By Trey Lyon
When the term “Beloved Community” is used in modern conversation it is inextricably linked to the work, writings and witness of Dr. Martin Luther King Jr. — the iconic Baptist minister whose visage is now literally carved in stone among the Presidents and founding figures of our nation.
King found in the concept of the Beloved Community not only an end goal, but a chance to name the greatest threat to such a community ever coming to fruition; segregation — the deliberate separation of human beings created in God’s image.
The Beloved Community is a place where the equity and giftedness of the individual is affirmed but in relationship to the larger community. It is a radical shift from the iconoclastic individualism of our American culture to communal consciousness, a shift from what one of King’s favorite philosophers called the “I” to the “Thou,” from the “me” to the “you.”
What a radical, revolutionary idea.
On the corner of Park Avenue and Sydney Street sits a large church building that looks like an old school. Founded as the 5th Baptist Church of Atlanta by what would eventually become Second Ponce DeLeon Baptist Church, this congregation played its own part in Atlanta’s racial history.
Over our dining table in our house hangs a copy of a map from 1892 that shows this historic church at the corner of Bell and Gilmour Streets. The church would move from that property in 1908 further to the south of the city center, giving the property to a new congregation serving the African-American population that was growing in that “Sweet Auburn” district. It was the first home of what would become Ebenezer Baptist Church, the church served by Martin Luther King Sr. and Martin Luther King, Jr.
When the old 5th Baptist Church moved to its present location during the Depression and became Park Avenue Baptist Church, they eventually raised enough funds to purchase a new organ and donated the organ from the previous building to another church they had worked with before. For much of Martin Luther King Jr.’s life he heard songs and hymns spill forth from that same organ, as his mother Alberta played it in worship each Sunday.
That story is one that we treasure in our work at Park Avenue, but it is illustrative for another reason. The idea of these two churches, Ebenezer and Park Avenue, worshiping together as one was simply inconceivable for far too many years. Singing songs together, side by side, from the same instrument, was not something many folks could or were willing to dream about, and yet from those old pipes spilled songs that would inspire a young man to dream of what could be, a community where all persons were loved unconditionally and held in mutual regard.
Today, each Sunday folks begin to filter into Park Avenue. There isn’t an organ in sight, just a piano, a keyboard and a few other instruments. The audience varies week to week from majority Anglo to majority African-American. There are college professors and fixed income seniors, folks on government assistance and folks with financial planners. It is not perfect and it is not monolithic.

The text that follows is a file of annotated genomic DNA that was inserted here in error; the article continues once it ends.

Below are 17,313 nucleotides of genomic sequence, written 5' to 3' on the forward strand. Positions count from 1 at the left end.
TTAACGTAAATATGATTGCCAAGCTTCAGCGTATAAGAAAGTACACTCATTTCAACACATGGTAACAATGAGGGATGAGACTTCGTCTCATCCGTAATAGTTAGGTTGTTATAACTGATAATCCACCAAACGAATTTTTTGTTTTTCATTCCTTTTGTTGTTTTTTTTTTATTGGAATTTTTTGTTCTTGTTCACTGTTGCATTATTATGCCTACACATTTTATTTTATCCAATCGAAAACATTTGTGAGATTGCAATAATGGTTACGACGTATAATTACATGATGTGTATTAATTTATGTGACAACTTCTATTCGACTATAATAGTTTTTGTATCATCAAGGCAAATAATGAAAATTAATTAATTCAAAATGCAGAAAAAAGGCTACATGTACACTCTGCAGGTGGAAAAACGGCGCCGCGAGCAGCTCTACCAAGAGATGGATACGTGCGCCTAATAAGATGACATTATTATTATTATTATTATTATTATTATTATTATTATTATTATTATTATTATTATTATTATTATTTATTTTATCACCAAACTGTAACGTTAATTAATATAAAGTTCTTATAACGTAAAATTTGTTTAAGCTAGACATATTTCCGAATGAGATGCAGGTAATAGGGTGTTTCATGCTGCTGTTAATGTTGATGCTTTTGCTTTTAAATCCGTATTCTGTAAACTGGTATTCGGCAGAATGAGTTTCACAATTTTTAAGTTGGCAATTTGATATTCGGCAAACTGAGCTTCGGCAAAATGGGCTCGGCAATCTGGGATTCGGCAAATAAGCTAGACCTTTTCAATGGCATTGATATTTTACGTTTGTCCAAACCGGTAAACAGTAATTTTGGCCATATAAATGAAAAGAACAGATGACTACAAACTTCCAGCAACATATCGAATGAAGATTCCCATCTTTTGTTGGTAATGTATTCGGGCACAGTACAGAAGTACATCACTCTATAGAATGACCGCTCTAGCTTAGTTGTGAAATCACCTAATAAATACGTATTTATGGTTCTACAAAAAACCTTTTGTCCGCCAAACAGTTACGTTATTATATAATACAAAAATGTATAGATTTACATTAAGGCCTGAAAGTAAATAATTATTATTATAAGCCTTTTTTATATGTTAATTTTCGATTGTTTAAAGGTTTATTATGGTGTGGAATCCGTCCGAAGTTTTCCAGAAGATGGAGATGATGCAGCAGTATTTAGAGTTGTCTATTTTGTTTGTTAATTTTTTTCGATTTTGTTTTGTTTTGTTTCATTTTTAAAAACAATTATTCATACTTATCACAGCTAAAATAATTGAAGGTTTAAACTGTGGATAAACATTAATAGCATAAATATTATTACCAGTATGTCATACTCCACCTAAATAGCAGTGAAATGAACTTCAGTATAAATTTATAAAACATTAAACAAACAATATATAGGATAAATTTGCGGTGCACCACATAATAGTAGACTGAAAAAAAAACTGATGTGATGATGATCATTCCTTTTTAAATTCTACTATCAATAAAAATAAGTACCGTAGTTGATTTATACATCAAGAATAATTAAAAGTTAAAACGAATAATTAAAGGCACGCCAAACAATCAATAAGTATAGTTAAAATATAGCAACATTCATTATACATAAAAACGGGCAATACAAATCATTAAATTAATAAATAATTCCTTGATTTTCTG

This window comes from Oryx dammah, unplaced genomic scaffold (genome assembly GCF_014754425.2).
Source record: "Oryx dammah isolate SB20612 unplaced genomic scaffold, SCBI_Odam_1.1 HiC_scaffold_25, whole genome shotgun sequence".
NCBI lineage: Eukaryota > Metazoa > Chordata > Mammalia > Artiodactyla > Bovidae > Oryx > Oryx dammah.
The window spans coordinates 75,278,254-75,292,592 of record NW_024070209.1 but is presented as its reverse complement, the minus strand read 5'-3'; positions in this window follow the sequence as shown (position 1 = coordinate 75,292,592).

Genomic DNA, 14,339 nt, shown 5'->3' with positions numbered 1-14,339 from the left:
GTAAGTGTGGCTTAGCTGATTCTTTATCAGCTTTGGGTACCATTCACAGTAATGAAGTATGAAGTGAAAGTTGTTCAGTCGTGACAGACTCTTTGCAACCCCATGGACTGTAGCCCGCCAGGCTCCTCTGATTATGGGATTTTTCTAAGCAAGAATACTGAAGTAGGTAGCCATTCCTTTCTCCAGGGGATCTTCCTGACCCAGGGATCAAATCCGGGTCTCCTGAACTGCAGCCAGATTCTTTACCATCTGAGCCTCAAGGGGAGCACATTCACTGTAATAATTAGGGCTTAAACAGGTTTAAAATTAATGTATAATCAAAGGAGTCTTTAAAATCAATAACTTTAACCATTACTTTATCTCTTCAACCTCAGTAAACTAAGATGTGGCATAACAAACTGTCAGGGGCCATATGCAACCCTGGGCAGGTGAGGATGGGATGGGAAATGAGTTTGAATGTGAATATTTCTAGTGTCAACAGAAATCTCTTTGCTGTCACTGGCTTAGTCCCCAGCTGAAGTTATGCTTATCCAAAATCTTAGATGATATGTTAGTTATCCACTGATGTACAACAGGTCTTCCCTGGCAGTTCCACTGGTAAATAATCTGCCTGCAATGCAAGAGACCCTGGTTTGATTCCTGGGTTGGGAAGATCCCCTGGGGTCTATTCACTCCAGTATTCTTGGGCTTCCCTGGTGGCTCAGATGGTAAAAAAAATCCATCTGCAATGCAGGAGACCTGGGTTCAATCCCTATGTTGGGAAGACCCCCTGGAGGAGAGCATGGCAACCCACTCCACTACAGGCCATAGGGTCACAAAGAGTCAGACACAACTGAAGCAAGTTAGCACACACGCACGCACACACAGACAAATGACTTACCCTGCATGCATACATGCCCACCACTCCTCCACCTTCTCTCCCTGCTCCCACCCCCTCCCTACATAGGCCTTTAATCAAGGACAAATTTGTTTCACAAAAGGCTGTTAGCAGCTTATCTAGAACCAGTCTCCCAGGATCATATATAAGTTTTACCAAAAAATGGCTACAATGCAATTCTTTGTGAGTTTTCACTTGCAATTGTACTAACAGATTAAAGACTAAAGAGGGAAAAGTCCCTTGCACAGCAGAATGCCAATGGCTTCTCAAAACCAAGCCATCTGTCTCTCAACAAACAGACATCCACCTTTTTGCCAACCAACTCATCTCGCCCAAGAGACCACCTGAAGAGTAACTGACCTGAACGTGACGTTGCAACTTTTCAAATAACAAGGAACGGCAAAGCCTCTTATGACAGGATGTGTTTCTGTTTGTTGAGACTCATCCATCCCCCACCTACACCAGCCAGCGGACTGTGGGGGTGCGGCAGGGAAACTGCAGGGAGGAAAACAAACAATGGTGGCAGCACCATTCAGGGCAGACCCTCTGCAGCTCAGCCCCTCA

We are fortunate to live in a diverse community and have a congregation that has courageously said that it seeks to reflect that community in every way. And so we laugh and we worship, we pray and we disagree, we love and we hope, as a community. As for whether or not we are the fullness of the Beloved Community, I’m not sure we are there yet.
The vision of the Beloved Community is one where we think first of others, and last of ourselves — where we are more committed to the vision of the future where all are welcomed, loved and valued.
Are we there yet? I don’t think so. Following the march from Selma to Montgomery, Dr. King exhorted the crowd that they had not yet realized their goal, but he boldly cried out “How long?” to which the crowd replied “Not long!”
We are now in the tenuous position of becoming the answer to our own prayers. Whether we will the Beloved Community to existence is now up to us — to value others higher than we value ourselves, to dismantle our explicit and implicit structures of segregation, to value one another as a child of God. The question of “How long?” abides. The answer is entirely up to us.
Trey Lyon is one of CBF’s field personnel. He serves with his wife, Jen, and they work alongside Park Avenue Baptist Church in Atlanta, Ga. Learn more about the Lyons ministry here.
This column is Part 8 of the Dr. King and Beloved Community series here at CBFblog. Check out other posts in this series below:
Part 1 — ”Dr. King and Beloved Community — A CBFblog series” (by Aaron Weaver, Cooperative Baptist Fellowship)
Part 2 — “The The Spiritual Discipline of Martin Luther King Jr.” (by Doug Weaver, Baylor University)
Part 3 — “Celebrating Dr. King and the Separation of Church and State” (by Charles Watson Jr., Baptist Joint Committee for Religious Liberty)
Part 4 — “‘Tell Them About the Dream, Martin!’” (by Patrick Anderson, Christian Ethics Today)
Part 5 — “Little boxes on the hillside — Dr. King’s Dream as part of God’s Dream” (by Lanta Cooper, Park Avenue Baptist Church)
Part 6 — “MLK Day of Service at First Baptist Church, Decatur Ga. (by Sharyn Dowd, FBC Decatur)
Part 7 — “Disturbers of the Peace: Living into Dr. King’s Dream (by Jim Holladay of Lyndon Baptist Church, Louisville, Ky.)